Playing with your dog
Your dog will love nothing more than interacting with you, and the fun they have when playing is a reward in itself! Keep reading to find out about playing with your dog as Purina’s Pet Behaviourist explains what games our pets love to get up to.
Playing with your dog
Play isn’t just a fun part of living with your dog. It’s actually an essential feature of how we all stay emotionally and physically healthy. So it’s important for both your physical and social wellbeing to play with your dog on a daily basis.
Of course, the games you play depend on whether you have a cat or a dog, and if you have a dog, what type of dog you have. Retrievers like to retrieve, Collies like chasing, and Hounds like to use their nose to follow scents and find their toys. And of course, many dogs enjoy tug and chew toys and playing ‘hide and seek’ with you outdoors.
Feeding dogs should also be more of a game than simply filling a food bowl. Use some of your pet’s daily rations as rewards in regular training sessions, either to teach obedience in dogs or even to teach you cat some tricks, such as rolling over and playing dead.
Place a proportion of your dog’s food in special foraging toys, available in all good pet stores, and hide them in different locations around your home every day. Your pet will have to seek out the toy, and then manipulate it to obtain their food. It’s a much more challenging, stimulating and rewarding prospect than simply visiting the food bowl.
Above all, whatever game you play, have fun.
Why should you use find’n’seek food games when playing with your dog?
Our resident Pet Behaviourist explains why find’n’seek food games are so much fun. Your dog will also love playing these games as part of dog playtime – after all, every clever animals loves a challenge.
In short, your dog has a lot of natural intelligence that need to be exercised in order to keep them satisfied – and one of the best ways to do this is by making them ‘hunt’ for their food.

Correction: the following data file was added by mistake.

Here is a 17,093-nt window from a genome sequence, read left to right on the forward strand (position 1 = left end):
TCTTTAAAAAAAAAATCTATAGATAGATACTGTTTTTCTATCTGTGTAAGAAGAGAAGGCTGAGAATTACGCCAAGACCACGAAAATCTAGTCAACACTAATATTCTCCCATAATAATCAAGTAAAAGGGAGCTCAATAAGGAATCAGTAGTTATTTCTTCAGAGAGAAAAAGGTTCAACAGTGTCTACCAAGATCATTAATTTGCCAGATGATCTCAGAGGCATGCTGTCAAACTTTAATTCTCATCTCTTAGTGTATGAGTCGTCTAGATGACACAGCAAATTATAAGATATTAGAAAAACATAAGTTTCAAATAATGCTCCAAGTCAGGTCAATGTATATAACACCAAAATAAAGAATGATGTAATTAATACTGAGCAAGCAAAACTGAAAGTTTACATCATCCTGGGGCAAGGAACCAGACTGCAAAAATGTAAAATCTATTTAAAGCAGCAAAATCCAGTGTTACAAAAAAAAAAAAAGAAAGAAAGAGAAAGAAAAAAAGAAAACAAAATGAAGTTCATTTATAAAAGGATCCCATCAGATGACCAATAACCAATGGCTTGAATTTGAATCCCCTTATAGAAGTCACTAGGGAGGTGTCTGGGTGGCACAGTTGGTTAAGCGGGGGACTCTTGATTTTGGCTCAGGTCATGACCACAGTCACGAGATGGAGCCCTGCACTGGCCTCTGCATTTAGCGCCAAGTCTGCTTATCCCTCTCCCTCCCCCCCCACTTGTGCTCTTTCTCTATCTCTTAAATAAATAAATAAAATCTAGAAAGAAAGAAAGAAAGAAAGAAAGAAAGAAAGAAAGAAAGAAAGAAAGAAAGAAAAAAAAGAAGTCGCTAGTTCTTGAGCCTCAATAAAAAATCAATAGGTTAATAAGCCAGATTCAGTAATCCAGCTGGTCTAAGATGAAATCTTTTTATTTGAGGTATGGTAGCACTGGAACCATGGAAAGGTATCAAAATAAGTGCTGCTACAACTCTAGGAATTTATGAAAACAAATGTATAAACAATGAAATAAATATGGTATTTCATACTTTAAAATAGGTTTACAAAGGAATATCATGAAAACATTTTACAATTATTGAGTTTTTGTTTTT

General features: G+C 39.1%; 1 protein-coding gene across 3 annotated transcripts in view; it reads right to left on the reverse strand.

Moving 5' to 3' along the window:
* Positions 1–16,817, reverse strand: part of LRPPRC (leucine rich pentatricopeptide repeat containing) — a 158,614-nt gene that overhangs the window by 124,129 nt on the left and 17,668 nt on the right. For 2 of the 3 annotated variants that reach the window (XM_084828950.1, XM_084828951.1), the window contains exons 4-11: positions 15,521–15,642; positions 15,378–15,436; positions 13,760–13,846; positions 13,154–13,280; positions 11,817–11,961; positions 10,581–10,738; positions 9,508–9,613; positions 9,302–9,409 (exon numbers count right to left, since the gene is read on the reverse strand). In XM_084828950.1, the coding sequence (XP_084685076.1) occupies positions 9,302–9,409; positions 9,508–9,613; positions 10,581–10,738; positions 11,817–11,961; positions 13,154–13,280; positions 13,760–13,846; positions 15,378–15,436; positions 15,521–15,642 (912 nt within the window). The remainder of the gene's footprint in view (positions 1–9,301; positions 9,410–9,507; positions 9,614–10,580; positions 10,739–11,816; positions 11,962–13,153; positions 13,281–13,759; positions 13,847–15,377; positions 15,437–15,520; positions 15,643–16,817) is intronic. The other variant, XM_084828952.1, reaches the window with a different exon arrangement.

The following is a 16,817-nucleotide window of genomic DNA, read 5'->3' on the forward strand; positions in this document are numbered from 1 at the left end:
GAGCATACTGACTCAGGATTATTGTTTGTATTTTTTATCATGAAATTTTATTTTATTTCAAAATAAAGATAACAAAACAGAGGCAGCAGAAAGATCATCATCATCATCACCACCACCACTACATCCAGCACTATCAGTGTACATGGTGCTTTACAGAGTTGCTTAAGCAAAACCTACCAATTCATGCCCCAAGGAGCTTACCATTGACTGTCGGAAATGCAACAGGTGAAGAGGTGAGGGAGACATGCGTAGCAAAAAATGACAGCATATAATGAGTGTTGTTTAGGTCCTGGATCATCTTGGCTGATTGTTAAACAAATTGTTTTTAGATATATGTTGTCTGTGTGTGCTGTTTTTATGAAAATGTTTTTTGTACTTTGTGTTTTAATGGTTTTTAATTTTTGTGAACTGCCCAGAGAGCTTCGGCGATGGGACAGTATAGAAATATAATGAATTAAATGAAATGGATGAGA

A dog that has their food given to them in an easy or ‘boring’ way will want to occupy themselves in another manner – perhaps by chewing the sofa, vying for your attention, or playing with things you don’t want them to, all of which might develop into a behavioural problem without care. Bored pets may also sleep a lot – which makes them more lethargic, which in turn makes them want to exercise even less, leading to more weight gain. Rather than enter that vicious circle, a good find’n’seek food game will combine eating with exercise, just as your dog would do in the wild.
In fact, making your dog’s meal a form of playtime means they’ll never be bored by their dinner – and you’ll probably have tonnes of fun into the bargain!
Playing as a form of dog exercise
We all knows that dogs burn off a lot of energy as they’re chasing balls, playing dog sports and being taken on walks - and it's a great form of playtime too! Play is very important to your dog; from puppyhood right through to old age, they’ll love batting, chasing and pouncing all kinds of things! In fact, playing with your dog is one of the most enjoyable things about having one as a pet.
It also offers great health benefits, encouraging your dog to be active, keep supple and maintain a sleek body condition.
Puppies start to play from about four weeks old, spending most of their time chasing and playing with their littermates, their mother and even you! Why not try some of these great toys to keep your little puppy or dog occupied?
- Tug-of-war is a great game to play with your puppy or dog. Buy a tug toy or rope from your local pet shop and begin playing with your dog!
- Hide and seek can be played at home or in the park, so it’s always a great game to play with your dog! Start by telling your dog to sit or stay before hiding behind a tree or a piece of furniture. Once you feel out of sight, call your dog or puppy to come and find you!
- Fetch is a fast paced game and a great form of exercise too! Throw a soft toy far enough for your dog to go and bring back to you.
Just remember to keep toys out of sight between dog play time sessions: this stops your dog getting too familiar with the objects, so their reappearance is met with enthusiasm. And avoid using your fingers or toes as toys, or you will soon become your dog's favourite chew toy!
Sport as a form of dog exercise
As well as fun games of ‘fetch’, ‘hide and seek’ and ‘tug’, for a change from the usual ‘walk around the block’, you might want to take a look at our dog sports page. From gentle obedience training to energetic games like flyball, there’s tonnes of different stuff you and your dog can be involved with to make playing with your dog a form of exercise.
So just remember that playtime isn’t just a luxury – it’s a necessity for your pet’s health and general wellbeing. But whatever happens, and whatever your pet’s unique personality, playtime should never feel like a chore. Be creative, have fun, and see how it benefits you both!